The birds and the bees


March 29, 2022

Photo: Rodrigo Balmaceda

One of Creager’s clients snapped this photo of a birdhouse in his backyard, noting it only took a few weeks to get this way. Photo: Rodrigo Balmaceda

Almost 10 years ago, when Kimberly Creager retired from more than three decades as a union carpenter in Fairfield, Calif., she took up a new hobby. Or perhaps more correctly, the hobby — beekeeping — took up with her.

“A friend of mine wanted to get rid of his hives, which had fallen into a bit of disrepair, to be honest,” she explains. “I thought, ‘Well, I can take them and when I get around to it, I’ll take a closer look, clean them up, purchase some bees and get started.’”

Before she had a chance to “get around to it,” though, two honey bee colonies moved in. She says her first thought was, “I guess I’m a beekeeper now!”

Creager decided to learn as much as she could about the proper care and maintenance of honey bees. She joined a local association, where she met another retired carpenter/beekeeper who also became her mentor, Wayne Scott. Scott, who passed away earlier this year, had a part-time business offering swarm removal. Creager was intrigued.

Kim Creager

Kim Creager also is the adminstrator for the “Women and Men in Swarm Removal” group on Facebook.

“I asked him if I could apprentice with him for a year, and he agreed,” she says, noting he helped her get her own swarm removal business, Bees Kneeds, off the ground.

While Creager’s company focuses mainly on honey bees, in February she encountered a backyard birdhouse full of bumble bees. “Bumble bees change locations pretty much every year, and these girls moved in around January when we had some warm weather,” she explains. “There was a lot of yellow wax on the front of the little house, which we thought was kind of neat. We think it was used as a scent trail for the colony.”

Creager says an estimated 250 to 300 bumble bees built a home inside the birdhouse one blade of grass, strand of hair or piece of string at a time. But they likely didn’t take the house by storm, she says, adding, “the previous bird occupants either grew up or migrated.”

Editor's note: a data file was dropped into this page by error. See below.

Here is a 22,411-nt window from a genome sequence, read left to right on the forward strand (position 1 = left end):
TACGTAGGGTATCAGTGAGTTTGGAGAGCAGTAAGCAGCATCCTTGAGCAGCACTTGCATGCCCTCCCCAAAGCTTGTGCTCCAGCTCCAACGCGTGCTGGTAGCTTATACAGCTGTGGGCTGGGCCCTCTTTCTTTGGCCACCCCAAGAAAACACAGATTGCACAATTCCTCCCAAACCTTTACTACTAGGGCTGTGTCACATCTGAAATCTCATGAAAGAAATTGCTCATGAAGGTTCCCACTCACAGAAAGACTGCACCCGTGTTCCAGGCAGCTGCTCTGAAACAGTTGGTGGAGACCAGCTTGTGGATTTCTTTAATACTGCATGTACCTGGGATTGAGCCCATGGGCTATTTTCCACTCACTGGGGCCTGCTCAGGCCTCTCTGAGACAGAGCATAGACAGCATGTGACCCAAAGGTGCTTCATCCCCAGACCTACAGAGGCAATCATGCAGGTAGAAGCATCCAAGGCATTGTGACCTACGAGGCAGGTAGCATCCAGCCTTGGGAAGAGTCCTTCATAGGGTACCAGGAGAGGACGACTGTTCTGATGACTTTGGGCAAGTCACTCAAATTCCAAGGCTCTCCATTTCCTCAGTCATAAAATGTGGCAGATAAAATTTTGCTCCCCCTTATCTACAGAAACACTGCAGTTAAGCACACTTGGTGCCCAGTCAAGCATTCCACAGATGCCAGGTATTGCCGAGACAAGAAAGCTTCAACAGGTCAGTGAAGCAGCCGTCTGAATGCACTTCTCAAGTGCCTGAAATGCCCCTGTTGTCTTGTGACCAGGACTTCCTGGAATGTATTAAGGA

“I raise honey bees, but I love bumble bees because they are so fun to watch ‘bumble’ their way around,” Kim Creager says. PHOTO: BEES KNEEDS

Creager says this was an easy job to do, as she could take the birdhouse and relocate it from Clayton, Calif., to a friend’s multi-fruit tree orchard about 40 miles away, in Vacaville, Calif.: “Sometimes it’s hard to relocate bumble bees, but the orchard owner used to be a beekeeper. He planted 50 trees that would bloom at different times of the year so something is in bloom all year long.”

Another bumble bee relocation option Creager sometimes uses is on her own ranch, using abandoned gopher holes in areas where they won’t bother the neighbors.

Creager says bumble bee calls have been on the rise in recent months. “We have a lot of situations where they carry a blade of grass at a time to make a nest in exterior exhaust pipes for stoves,” she explains. “The clients don’t notice until their exhaust fan doesn’t work as well as it used to, and then stops altogether because the pipe is plugged with grass.”

But Creager loves the thrill of the chase and the satisfaction in relocation. “To me, it isn’t like work. It’s a lot of fun,” she says.

About the Author

Heather Gooch

Heather Gooch is the editor-in-chief for PMP magazine. She can be reached at or 330-321-9754.

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